It sure seems like most people are not exactly lining up to give new San Diego Padres first baseman Eric Hosmer credit for his terrific 2017 season, but this was actually a top-30 fantasy option on the Player Rater. Hosmer hit .318, had the 19th-most at-bats (603) in the majors, blasted 25 home runs for the second consecutive season and scored 98 runs, which was good for the No. 19 mark in the game.
You can bark about the money and commitment bestowed upon Hosmer, or the fact that the lowly Padres seem like an odd fit, but for statistical purposes -- and that is what we deal with in this space -- Hosmer is a good player. That should not change in 2018.
Hosmer has become a lightning rod for criticism because his Kansas City Royals career featured inconsistent production and a frustrating pattern of every-other-season success. He posted a wins above replacement of 3.6 in both 2013 and 2015 and 4.0 in 2017. However, he was a replacement-level player in 2014 and 2016. I do not buy into patterns like this as predictive, though, so expecting Hosmer to struggle merely because of the calendar seems like guesswork.
Switching leagues and home ballparks does matter, however, and we are talking about an extreme ground-ball hitter. A mere three qualified hitters posted a higher ground ball percentage than Hosmer's 55.6 mark; one of them should be hitting baseballs on the ground (Dee Gordon) and the others are well past their prime (Hunter Pence, David Freese) and probably can't avoid it. Still, despite not elevating the ball consistently, Hosmer hit 25 home runs, and 16 of them came in Kauffman Stadium, a tough pitchers' park. Petco Park is a beautiful place and similarly favors the pitchers, but I believe Hosmer can hit another 25 home runs.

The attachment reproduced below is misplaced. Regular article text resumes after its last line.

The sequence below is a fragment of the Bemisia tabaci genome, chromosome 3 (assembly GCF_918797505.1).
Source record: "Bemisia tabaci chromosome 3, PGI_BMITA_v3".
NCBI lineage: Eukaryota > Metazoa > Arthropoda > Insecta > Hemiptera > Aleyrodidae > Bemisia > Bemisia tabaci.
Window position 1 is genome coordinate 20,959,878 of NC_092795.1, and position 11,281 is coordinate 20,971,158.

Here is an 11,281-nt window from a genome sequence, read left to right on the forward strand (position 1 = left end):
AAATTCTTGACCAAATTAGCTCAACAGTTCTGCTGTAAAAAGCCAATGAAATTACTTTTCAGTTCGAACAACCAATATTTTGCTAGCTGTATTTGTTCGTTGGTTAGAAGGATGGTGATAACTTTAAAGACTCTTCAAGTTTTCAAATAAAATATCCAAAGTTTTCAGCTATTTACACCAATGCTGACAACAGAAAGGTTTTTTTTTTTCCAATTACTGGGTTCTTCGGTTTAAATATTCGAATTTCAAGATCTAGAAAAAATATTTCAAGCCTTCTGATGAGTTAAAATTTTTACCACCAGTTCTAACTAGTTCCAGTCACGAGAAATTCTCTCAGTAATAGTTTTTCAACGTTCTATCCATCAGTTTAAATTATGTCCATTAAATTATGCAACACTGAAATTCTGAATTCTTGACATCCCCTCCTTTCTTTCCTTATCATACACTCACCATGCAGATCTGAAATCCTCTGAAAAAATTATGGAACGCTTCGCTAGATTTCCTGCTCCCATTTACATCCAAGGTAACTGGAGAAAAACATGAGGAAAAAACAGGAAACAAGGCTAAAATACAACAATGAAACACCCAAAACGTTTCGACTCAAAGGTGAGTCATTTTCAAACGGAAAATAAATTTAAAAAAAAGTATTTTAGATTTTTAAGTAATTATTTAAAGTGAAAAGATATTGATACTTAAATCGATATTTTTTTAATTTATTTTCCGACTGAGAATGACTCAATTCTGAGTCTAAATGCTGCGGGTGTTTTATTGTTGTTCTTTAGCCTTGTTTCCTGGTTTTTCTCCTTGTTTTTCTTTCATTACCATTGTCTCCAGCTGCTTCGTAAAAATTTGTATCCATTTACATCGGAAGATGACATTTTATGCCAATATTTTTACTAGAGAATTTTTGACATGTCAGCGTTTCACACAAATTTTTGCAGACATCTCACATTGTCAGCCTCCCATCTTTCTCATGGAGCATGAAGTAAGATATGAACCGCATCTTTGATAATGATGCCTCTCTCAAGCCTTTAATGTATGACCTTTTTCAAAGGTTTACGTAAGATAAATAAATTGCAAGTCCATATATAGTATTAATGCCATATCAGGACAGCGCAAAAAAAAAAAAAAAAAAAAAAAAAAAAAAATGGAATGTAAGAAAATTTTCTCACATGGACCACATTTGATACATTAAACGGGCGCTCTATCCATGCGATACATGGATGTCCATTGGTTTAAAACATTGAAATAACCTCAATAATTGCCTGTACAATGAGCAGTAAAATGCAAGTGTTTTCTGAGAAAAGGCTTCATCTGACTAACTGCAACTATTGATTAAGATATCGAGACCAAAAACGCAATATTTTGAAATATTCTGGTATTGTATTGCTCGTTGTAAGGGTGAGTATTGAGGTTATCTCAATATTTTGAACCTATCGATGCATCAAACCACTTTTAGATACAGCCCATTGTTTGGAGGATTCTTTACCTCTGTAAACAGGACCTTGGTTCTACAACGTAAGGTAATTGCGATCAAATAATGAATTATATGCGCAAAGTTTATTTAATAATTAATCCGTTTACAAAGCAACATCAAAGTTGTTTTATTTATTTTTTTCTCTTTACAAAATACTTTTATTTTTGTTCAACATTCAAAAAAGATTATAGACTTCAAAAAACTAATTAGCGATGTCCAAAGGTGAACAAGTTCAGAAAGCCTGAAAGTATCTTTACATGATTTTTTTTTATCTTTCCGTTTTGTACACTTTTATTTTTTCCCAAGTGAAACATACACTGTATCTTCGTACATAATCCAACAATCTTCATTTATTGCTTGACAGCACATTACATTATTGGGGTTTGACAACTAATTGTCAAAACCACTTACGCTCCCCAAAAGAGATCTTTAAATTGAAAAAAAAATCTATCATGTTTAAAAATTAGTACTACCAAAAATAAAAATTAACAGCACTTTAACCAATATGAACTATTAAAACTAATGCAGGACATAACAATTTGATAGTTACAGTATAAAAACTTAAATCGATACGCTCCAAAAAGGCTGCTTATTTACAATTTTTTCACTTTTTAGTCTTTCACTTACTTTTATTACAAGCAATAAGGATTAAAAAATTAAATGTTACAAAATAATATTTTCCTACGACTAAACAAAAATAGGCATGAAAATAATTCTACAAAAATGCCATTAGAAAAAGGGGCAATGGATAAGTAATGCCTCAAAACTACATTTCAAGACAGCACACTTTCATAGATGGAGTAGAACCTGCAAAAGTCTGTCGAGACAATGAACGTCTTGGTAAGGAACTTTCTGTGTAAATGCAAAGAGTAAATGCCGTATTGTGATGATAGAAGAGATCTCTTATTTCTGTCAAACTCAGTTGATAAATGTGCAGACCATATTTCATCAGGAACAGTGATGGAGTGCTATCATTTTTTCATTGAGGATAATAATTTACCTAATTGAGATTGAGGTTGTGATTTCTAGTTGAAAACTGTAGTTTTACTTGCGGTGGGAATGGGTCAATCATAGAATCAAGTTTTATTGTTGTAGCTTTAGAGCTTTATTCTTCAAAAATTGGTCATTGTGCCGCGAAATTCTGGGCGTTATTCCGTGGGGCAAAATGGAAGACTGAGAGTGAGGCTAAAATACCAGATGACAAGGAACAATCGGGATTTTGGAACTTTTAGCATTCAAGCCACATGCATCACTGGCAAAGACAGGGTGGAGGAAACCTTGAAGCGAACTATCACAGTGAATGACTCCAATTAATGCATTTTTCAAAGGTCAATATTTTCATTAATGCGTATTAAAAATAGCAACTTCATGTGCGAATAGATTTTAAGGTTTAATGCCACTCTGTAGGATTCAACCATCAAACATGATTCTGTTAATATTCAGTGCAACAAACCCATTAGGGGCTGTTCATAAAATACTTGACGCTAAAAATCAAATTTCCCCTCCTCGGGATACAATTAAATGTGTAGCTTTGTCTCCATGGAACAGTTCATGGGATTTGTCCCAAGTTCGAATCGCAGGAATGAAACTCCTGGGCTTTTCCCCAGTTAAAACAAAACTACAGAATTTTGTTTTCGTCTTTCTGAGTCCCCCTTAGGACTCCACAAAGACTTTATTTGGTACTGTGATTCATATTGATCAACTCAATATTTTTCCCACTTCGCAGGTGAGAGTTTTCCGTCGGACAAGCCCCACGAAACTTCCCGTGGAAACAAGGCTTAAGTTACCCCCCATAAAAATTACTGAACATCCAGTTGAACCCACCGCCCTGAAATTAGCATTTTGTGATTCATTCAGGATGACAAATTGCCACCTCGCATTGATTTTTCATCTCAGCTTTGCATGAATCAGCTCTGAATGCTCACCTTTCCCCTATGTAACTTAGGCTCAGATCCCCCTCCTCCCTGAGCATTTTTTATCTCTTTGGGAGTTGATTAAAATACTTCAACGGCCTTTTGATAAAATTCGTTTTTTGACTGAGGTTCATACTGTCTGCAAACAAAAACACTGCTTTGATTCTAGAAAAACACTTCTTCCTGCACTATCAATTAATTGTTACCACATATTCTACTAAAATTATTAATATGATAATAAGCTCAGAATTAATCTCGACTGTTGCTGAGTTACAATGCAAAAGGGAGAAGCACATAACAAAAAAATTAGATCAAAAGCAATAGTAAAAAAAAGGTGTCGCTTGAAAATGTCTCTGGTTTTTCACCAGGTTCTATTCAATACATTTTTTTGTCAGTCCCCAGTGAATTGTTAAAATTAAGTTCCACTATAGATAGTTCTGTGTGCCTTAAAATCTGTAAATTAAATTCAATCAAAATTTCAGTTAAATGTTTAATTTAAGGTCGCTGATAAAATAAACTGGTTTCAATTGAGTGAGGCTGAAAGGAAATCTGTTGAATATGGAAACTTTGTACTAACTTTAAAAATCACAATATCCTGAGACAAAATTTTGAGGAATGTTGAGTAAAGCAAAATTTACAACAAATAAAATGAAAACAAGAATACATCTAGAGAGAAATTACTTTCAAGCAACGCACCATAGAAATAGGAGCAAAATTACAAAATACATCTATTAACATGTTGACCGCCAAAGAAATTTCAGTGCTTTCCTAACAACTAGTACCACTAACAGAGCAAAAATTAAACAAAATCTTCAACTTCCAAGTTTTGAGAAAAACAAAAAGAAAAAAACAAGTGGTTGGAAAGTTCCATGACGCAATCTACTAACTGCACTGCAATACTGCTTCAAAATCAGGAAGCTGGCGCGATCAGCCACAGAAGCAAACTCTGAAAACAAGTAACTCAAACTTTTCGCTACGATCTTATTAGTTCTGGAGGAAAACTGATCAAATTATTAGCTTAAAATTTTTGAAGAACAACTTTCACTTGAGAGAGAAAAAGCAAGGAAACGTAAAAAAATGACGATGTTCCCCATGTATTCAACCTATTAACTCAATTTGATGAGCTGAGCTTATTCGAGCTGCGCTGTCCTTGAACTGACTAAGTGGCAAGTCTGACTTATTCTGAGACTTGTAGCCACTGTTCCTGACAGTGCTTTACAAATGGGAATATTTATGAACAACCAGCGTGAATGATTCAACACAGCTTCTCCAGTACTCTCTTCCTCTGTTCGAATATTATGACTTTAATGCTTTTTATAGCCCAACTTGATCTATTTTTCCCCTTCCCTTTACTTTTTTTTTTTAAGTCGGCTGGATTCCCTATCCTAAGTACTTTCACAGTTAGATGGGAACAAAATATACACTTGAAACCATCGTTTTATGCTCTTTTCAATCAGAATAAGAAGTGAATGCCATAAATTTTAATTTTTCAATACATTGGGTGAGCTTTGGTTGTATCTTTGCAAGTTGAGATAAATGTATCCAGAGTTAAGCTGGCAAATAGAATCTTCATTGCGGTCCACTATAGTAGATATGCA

As a fantasy option, Hosmer retains his value. The Royals did not have the deepest lineup, either. Hosmer does good things, like hitting for modest but consistent power, and there is a ton of value in a high batting average combined with durability. I view him as a borderline top-10 first baseman and, I suppose, a top-50 option for drafts, though he fits into my seventh round. I will neither target nor avoid him. First base is not a weak fantasy position, and I do not see much upside in the numbers, but Hosmer is, despite evidence to the contrary in recent seasons, relatively safe statistically.
I am a bit perplexed as to why the Padres, in their current state of rebuilding, would covet such a player because it pushes Wil Myers to the outfield, and that seems like a bad idea all around. It also likely blocks an outfield prospect or two who I wanted to see get an opportunity.
No, Myers was not exactly Keith Hernandez over there at first base, but Padres pitchers do not figure to enjoy his defensive acumen in the outfield, either. Then again, having Hosmer in the lineup, presumably following Myers in the order, could help with counting stats. Adding fantasy eligibility after 10 outfield games is helpful in fantasy, as well.
With Manuel Margot entrenched in center field (future star alert!) and Myers in a corner, the Padres now cannot give regular at-bats to Hunter Renfroe, Franchy Cordero, Jose Pirela and Alex Dickerson. Perhaps none of these fellows would have been great for fantasy, but now things become more problematic. Renfroe hit 26 home runs over 445 at-bats as a rookie, albeit with low contact and a 29.2 strikeout rate that did not come with walks. Still, he is 26 and should be playing regularly in right field. Now, he likely will not. Cordero is a potential five-category provider who is suddenly buried, while Pirela hit nicely in his age-27 season, and Dickerson did so in 2016 before missing last season. Things are unnecessarily crowded.
Time will tell whether Hosmer is truly worth the Padres' investment. In some ways, this is similar to when the Washington Nationals and outfielder Jayson Werth came together for a longer-term contract worth even more money. The Nats were not a winning team at that point, and it took a few years. By the time they were winning, Werth was not the same player, but he was also five years older than Hosmer when he signed.